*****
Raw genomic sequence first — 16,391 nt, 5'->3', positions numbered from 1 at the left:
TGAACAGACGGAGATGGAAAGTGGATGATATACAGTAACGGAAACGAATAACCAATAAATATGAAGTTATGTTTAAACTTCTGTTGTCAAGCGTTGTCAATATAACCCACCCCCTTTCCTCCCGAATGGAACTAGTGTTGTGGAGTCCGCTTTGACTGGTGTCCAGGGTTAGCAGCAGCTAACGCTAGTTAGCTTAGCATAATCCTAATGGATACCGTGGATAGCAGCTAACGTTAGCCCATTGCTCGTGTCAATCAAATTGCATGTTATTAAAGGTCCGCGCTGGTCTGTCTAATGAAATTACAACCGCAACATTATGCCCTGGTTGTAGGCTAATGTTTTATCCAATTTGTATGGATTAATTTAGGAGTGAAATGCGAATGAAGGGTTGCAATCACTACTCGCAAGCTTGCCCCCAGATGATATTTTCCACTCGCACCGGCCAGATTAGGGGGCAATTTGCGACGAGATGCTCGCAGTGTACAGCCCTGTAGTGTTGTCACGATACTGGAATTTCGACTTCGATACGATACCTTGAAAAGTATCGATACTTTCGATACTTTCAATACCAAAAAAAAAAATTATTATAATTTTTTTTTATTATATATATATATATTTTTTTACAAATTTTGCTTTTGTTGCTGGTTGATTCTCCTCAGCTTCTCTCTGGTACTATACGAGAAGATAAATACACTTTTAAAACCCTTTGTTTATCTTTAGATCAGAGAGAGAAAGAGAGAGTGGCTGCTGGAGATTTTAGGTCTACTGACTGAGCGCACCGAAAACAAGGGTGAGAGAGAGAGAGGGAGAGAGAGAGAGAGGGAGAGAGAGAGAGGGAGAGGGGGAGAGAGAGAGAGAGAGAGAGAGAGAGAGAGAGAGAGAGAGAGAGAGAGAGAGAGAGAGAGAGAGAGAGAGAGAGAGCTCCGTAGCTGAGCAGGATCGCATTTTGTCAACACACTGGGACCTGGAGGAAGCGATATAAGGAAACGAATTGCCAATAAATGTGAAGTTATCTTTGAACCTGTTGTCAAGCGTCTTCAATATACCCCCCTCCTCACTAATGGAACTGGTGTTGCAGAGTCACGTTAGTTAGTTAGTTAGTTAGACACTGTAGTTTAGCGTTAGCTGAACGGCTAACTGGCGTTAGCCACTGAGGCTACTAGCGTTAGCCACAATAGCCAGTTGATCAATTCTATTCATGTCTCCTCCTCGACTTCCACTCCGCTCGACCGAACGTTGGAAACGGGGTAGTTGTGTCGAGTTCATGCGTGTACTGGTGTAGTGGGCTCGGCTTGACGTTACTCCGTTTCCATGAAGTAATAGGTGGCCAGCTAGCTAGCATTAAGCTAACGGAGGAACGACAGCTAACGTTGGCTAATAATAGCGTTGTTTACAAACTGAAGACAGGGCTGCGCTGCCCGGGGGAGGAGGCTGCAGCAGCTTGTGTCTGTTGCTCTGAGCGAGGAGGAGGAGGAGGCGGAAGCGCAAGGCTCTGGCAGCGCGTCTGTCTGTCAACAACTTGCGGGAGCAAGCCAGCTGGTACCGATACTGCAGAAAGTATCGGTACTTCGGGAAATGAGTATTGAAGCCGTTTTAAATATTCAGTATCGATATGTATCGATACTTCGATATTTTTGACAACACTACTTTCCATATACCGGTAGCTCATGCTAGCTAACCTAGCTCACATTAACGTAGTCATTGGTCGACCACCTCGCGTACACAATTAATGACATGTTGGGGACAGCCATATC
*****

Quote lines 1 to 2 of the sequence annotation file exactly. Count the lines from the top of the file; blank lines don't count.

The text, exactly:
Raw genomic sequence first — 16,391 nt, 5'->3', positions numbered from 1 at the left:
TGAACAGACGGAGATGGAAAGTGGATGATATACAGTAACGGAAACGAATAACCAATAAATATGAAGTTATGTTTAAACTTCTGTTGTCAAGCGTTGTCAATATAACCCACCCCCTTTCCTCCCGAATGGAACTAGTGTTGTGGAGTCCGCTTTGACTGGTGTCCAGGGTTAGCAGCAGCTAACGCTAGTTAGCTTAGCATAATCCTAATGGATACCGTGGATAGCAGCTAACGTTAGCCCATTGCTCGTGTCAATCAAATTGCATGTTATTAAAGGTCCGCGCTGGTCTGTCTAATGAAATTACAACCGCAACATTATGCCCTGGTTGTAGGCTAATGTTTTATCCAATTTGTATGGATTAATTTAGGAGTGAAATGCGAATGAAGGGTTGCAATCACTACTCGCAAGCTTGCCCCCAGATGATATTTTCCACTCGCACCGGCCAGATTAGGGGGCAATTTGCGACGAGATGCTCGCAGTGTACAGCCCTGTAGTGTTGTCACGATACTGGAATTTCGACTTCGATACGATACCTTGAAAAGTATCGATACTTTCGATACTTTCAATACCAAAAAAAAAAATTATTATAATTTTTTTTTATTATATATATATATATTTTTTTACAAATTTTGCTTTTGTTGCTGGTTGATTCTCCTCAGCTTCTCTCTGGTACTATACGAGAAGATAAATACACTTTTAAAACCCTTTGTTTATCTTTAGATCAGAGAGAGAAAGAGAGAGTGGCTGCTGGAGATTTTAGGTCTACTGACTGAGCGCACCGAAAACAAGGGTGAGAGAGAGAGAGGGAGAGAGAGAGAGAGGGAGAGAGAGAGAGGGAGAGGGGGAGAGAGAGAGAGAGAGAGAGAGAGAGAGAGAGAGAGAGAGAGAGAGAGAGAGAGAGAGAGAGAGAGAGAGAGAGAGCTCCGTAGCTGAGCAGGATCGCATTTTGTCAACACACTGGGACCTGGAGGAAGCGATATAAGGAAACGAATTGCCAATAAATGTGAAGTTATCTTTGAACCTGTTGTCAAGCGTCTTCAATATACCCCCCTCCTCACTAATGGAACTGGTGTTGCAGAGTCACGTTAGTTAGTTAGTTAGTTAGACACTGTAGTTTAGCGTTAGCTGAACGGCTAACTGGCGTTAGCCACTGAGGCTACTAGCGTTAGCCACAATAGCCAGTTGATCAATTCTATTCATGTCTCCTCCTCGACTTCCACTCCGCTCGACCGAACGTTGGAAACGGGGTAGTTGTGTCGAGTTCATGCGTGTACTGGTGTAGTGGGCTCGGCTTGACGTTACTCCGTTTCCATGAAGTAATAGGTGGCCAGCTAGCTAGCATTAAGCTAACGGAGGAACGACAGCTAACGTTGGCTAATAATAGCGTTGTTTACAAACTGAAGACAGGGCTGCGCTGCCCGGGGGAGGAGGCTGCAGCAGCTTGTGTCTGTTGCTCTGAGCGAGGAGGAGGAGGAGGCGGAAGCGCAAGGCTCTGGCAGCGCGTCTGTCTGTCAACAACTTGCGGGAGCAAGCCAGCTGGTACCGATACTGCAGAAAGTATCGGTACTTCGGGAAATGAGTATTGAAGCCGTTTTAAATATTCAGTATCGATATGTATCGATACTTCGATATTTTTGACAACACTACTTTCCATATACCGGTAGCTCATGCTAGCTAACCTAGCTCACATTAACGTAGTCATTGGTCGACCACCTCGCGTACACAATTAATGACATGTTGGGGACAGCCATATC